- The primary sequences and secondary structures are known for over 1,000 different proteins.
- Correlation of these sequences and structures revealed that some amino acids are found more often in alpha helices, beta sheets, or neither.
- Helix formers include alanine, cysteine, leucine, methionine, glutamic acid, glutamine, histidine, and lysine.
- Beta formers include valine, isoleucine, phenylalanine, tyrosine, tryptophan, and threonine.
- Serine, glycine, aspartic acid, asparagine, and proline are found most often in turns.
- No relationship is apparent between the chemical nature of the amino acid side chain and the existence of amino acid in one structure or another.
- For example, Glu and Asp are closely related chemically (and can often be interchanged without affecting a protein’s activity), yet the former is likely to be found in helices and the latter in turns.
- Rationalizing the fact that Gly and Pro are found in turns is somewhat easier.
- Glycine has only a single hydrogen atom for its side chain. Because of this, a glycine peptide bond is more flexible than those of the other amino acids.
- This flexibility allows glycine to form turns between secondary structural elements.
- Conversely, proline, because it contains a secondary amino group, forms rigid peptide bonds that cannot be accommodated in either alpha or beta helices.
3. Fibrous and globular proteins
- Fibrous proteins and globular proteins are two major classes of proteins based on their overall shape and function.
- Fibrous proteins are long and slender, and often have a structural role in the body. Examples include keratin, which is found in hair and nails, and collagen, which is a major component of connective tissue.
- Globular proteins are more compact and spherical in shape, and often have catalytic or regulatory functions. Examples include enzymes, hormones, and transport proteins.
- The formation and structure of fibrous and globular proteins is determined by a combination of their primary, secondary, and tertiary structures.
- The primary structure of a protein is its amino acid sequence, while the secondary and tertiary structures are the local and global three-dimensional conformations of the protein, respectively.
- The structure of a protein is determined by the interactions between the amino acids that make up the polypeptide chain, such as hydrogen bonding, hydrophobic interactions, and ionic bonding.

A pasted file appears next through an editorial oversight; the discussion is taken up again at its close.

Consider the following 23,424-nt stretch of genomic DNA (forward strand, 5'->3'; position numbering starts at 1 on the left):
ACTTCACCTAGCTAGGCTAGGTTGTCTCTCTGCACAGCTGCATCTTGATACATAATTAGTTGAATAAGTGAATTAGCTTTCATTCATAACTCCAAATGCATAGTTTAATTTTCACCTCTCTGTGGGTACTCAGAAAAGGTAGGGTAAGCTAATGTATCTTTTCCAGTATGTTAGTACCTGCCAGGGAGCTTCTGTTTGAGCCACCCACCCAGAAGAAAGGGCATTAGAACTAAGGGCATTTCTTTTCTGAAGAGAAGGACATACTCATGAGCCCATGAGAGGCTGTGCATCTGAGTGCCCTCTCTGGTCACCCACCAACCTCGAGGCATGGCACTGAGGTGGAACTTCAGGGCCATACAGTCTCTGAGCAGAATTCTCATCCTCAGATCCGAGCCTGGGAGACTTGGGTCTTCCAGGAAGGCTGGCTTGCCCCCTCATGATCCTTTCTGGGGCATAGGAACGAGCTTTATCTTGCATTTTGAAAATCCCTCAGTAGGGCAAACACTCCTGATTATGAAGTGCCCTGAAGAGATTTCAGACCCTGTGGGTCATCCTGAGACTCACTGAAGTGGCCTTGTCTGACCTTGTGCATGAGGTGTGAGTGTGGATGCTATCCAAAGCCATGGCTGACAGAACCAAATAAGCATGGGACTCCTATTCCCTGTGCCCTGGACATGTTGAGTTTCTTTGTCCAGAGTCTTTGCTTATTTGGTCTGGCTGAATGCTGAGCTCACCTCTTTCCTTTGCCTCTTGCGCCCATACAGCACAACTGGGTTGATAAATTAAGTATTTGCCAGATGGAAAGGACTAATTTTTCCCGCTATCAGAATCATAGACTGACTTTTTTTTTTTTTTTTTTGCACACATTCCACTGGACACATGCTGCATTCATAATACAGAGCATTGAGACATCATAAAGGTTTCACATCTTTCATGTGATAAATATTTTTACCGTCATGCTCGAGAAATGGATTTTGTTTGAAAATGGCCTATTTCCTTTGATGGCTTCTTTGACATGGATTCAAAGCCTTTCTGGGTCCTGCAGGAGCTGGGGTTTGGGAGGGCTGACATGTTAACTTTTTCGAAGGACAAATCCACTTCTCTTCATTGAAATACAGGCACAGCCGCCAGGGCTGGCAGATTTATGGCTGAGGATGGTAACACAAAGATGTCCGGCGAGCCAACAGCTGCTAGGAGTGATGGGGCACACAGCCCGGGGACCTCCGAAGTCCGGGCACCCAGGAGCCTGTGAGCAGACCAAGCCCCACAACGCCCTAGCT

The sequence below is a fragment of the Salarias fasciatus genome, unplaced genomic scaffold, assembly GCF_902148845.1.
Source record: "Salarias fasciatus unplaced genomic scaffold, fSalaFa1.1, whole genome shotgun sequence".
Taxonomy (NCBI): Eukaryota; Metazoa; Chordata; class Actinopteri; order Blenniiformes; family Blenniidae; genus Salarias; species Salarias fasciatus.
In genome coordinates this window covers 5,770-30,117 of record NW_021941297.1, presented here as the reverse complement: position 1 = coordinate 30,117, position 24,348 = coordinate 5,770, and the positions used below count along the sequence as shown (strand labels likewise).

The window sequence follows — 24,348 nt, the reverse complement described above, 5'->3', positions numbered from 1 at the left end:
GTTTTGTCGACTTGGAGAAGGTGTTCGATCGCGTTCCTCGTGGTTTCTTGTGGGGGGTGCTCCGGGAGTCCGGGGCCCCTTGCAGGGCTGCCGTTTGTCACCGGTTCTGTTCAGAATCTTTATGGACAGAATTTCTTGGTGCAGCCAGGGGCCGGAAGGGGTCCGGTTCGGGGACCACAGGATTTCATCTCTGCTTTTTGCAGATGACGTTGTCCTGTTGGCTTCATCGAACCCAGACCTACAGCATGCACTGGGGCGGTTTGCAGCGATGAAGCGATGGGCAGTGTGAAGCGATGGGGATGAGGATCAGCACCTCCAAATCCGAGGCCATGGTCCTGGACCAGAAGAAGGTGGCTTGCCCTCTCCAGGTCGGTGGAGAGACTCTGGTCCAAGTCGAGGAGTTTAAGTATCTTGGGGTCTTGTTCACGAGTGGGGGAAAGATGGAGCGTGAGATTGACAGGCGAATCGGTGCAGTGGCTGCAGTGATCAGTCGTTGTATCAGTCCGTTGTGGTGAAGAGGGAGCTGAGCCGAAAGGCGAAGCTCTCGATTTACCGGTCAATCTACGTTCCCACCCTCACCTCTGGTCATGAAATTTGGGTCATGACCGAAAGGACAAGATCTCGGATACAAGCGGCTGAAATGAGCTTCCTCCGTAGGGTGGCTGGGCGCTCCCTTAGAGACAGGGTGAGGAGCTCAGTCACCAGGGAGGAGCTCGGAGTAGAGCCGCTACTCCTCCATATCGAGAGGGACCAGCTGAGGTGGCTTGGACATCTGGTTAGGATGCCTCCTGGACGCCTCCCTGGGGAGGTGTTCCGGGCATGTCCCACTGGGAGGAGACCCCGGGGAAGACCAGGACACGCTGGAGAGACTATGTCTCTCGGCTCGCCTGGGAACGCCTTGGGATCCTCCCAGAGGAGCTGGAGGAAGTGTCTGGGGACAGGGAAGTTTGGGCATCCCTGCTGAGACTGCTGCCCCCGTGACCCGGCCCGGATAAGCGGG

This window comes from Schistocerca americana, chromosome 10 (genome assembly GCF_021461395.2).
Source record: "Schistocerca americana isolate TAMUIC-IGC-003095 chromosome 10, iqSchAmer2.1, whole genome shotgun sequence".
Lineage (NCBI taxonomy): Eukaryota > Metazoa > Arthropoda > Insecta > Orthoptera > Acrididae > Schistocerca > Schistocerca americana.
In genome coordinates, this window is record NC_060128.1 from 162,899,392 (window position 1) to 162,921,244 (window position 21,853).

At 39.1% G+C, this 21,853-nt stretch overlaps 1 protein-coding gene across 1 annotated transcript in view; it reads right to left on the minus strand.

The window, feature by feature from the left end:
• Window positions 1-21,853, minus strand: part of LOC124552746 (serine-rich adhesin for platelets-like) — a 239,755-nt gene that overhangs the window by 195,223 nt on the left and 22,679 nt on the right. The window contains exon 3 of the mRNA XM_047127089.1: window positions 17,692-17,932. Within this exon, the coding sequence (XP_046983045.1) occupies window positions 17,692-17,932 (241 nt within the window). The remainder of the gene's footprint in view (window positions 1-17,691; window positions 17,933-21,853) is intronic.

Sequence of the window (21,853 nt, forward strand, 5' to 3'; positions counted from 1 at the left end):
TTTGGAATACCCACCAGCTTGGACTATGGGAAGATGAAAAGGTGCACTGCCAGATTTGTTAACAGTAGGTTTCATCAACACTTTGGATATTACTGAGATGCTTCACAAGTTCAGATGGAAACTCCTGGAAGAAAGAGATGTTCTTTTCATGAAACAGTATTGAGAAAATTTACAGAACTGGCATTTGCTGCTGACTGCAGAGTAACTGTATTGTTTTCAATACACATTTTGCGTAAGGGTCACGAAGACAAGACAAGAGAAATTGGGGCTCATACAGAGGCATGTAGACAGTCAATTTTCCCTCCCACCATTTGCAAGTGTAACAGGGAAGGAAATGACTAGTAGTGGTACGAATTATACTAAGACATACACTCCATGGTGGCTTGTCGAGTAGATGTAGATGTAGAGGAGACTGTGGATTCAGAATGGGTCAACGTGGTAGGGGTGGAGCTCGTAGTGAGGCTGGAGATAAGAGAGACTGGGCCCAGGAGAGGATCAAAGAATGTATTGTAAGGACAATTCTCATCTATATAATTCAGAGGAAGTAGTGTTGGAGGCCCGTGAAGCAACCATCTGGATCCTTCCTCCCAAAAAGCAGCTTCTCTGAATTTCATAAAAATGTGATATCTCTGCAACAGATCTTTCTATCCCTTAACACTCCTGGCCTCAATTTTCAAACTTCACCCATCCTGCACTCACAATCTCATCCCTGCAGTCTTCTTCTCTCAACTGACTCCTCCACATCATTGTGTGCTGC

- The large-scale characteristics of proteins are consistent with their secondary structures. Proteins can be either fibrous (derived from fibers) or globular (meaning, like a globe).
- Fibrous proteins are usually important in forming biological structures. For example, collagen forms part of the matrix upon which cells are arranged in animal tissues.
- The fibrous protein keratin forms structures such as hair and fingernails.
- The structures of keratin illustrate the importance of secondary structure in giving proteins their overall properties.
- Alpha keratin is found in sheep wool. The springy nature of wool is based on its composition of alpha helices that are coiled around and cross-linked to each other through cysteine residues.
- Chemical reduction of the cysteine in keratin to form cysteine breaks the cross-links.
- Subsequent oxidation of the cysteines allows new cross-links to form.
- This simple chemical reaction sequence is used in beauty shops and home permanent products to restructure the curl of the human hair—the reducing agent accounts for the characteristic odor of these products.
- Beta-keratin is found in bird feathers and human fingernails. The more brittle, flat structure of these body parts is determined by beta keratin being composed of beta sheets almost exclusively.
- The combination of the two secondary structures—with important exceptions. For example, hemoglobin is almost entirely alpha-helical, and antibodies are composed almost entirely of beta structures.
- The secondary structures of proteins are often depicted in ribbon diagrams, where the helices and beta sheets of a protein are shown by corkscrews and arrows respectively, as shown in the given Figure.
Importance of secondary structure in protein function
- The secondary structure of a protein plays a crucial role in its overall function.
- It determines the shape and stability of the protein, which is necessary for the protein to perform its specific function in the body.